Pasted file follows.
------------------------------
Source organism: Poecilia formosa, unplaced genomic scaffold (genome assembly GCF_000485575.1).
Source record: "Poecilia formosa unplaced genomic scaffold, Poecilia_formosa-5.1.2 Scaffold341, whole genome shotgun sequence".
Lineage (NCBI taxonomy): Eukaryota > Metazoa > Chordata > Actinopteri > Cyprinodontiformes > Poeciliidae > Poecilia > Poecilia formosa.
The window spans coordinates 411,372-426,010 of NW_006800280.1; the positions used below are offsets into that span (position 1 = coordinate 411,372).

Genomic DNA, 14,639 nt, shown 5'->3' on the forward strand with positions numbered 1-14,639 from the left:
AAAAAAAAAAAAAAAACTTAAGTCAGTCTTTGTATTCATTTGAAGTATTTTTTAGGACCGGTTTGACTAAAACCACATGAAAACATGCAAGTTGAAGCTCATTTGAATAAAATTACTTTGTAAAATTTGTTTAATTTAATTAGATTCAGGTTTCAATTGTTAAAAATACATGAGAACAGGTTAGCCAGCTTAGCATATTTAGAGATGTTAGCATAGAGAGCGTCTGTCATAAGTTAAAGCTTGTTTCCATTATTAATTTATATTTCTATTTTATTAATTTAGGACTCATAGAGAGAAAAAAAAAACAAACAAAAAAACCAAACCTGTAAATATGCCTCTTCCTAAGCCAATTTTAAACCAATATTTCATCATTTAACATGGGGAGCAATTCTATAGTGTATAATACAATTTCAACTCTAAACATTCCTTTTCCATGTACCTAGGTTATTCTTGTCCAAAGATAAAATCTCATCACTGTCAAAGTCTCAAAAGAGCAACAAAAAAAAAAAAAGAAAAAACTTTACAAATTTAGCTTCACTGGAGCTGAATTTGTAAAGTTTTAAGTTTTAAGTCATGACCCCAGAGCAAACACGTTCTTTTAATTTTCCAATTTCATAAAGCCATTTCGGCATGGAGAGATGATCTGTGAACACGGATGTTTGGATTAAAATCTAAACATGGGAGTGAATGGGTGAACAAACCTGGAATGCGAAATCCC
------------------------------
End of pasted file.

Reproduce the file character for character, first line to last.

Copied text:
Source organism: Poecilia formosa, unplaced genomic scaffold (genome assembly GCF_000485575.1).
Source record: "Poecilia formosa unplaced genomic scaffold, Poecilia_formosa-5.1.2 Scaffold341, whole genome shotgun sequence".
Lineage (NCBI taxonomy): Eukaryota > Metazoa > Chordata > Actinopteri > Cyprinodontiformes > Poeciliidae > Poecilia > Poecilia formosa.
The window spans coordinates 411,372-426,010 of NW_006800280.1; the positions used below are offsets into that span (position 1 = coordinate 411,372).

Genomic DNA, 14,639 nt, shown 5'->3' on the forward strand with positions numbered 1-14,639 from the left:
AAAAAAAAAAAAAAAACTTAAGTCAGTCTTTGTATTCATTTGAAGTATTTTTTAGGACCGGTTTGACTAAAACCACATGAAAACATGCAAGTTGAAGCTCATTTGAATAAAATTACTTTGTAAAATTTGTTTAATTTAATTAGATTCAGGTTTCAATTGTTAAAAATACATGAGAACAGGTTAGCCAGCTTAGCATATTTAGAGATGTTAGCATAGAGAGCGTCTGTCATAAGTTAAAGCTTGTTTCCATTATTAATTTATATTTCTATTTTATTAATTTAGGACTCATAGAGAGAAAAAAAAAACAAACAAAAAAACCAAACCTGTAAATATGCCTCTTCCTAAGCCAATTTTAAACCAATATTTCATCATTTAACATGGGGAGCAATTCTATAGTGTATAATACAATTTCAACTCTAAACATTCCTTTTCCATGTACCTAGGTTATTCTTGTCCAAAGATAAAATCTCATCACTGTCAAAGTCTCAAAAGAGCAACAAAAAAAAAAAAAGAAAAAACTTTACAAATTTAGCTTCACTGGAGCTGAATTTGTAAAGTTTTAAGTTTTAAGTCATGACCCCAGAGCAAACACGTTCTTTTAATTTTCCAATTTCATAAAGCCATTTCGGCATGGAGAGATGATCTGTGAACACGGATGTTTGGATTAAAATCTAAACATGGGAGTGAATGGGTGAACAAACCTGGAATGCGAAATCCC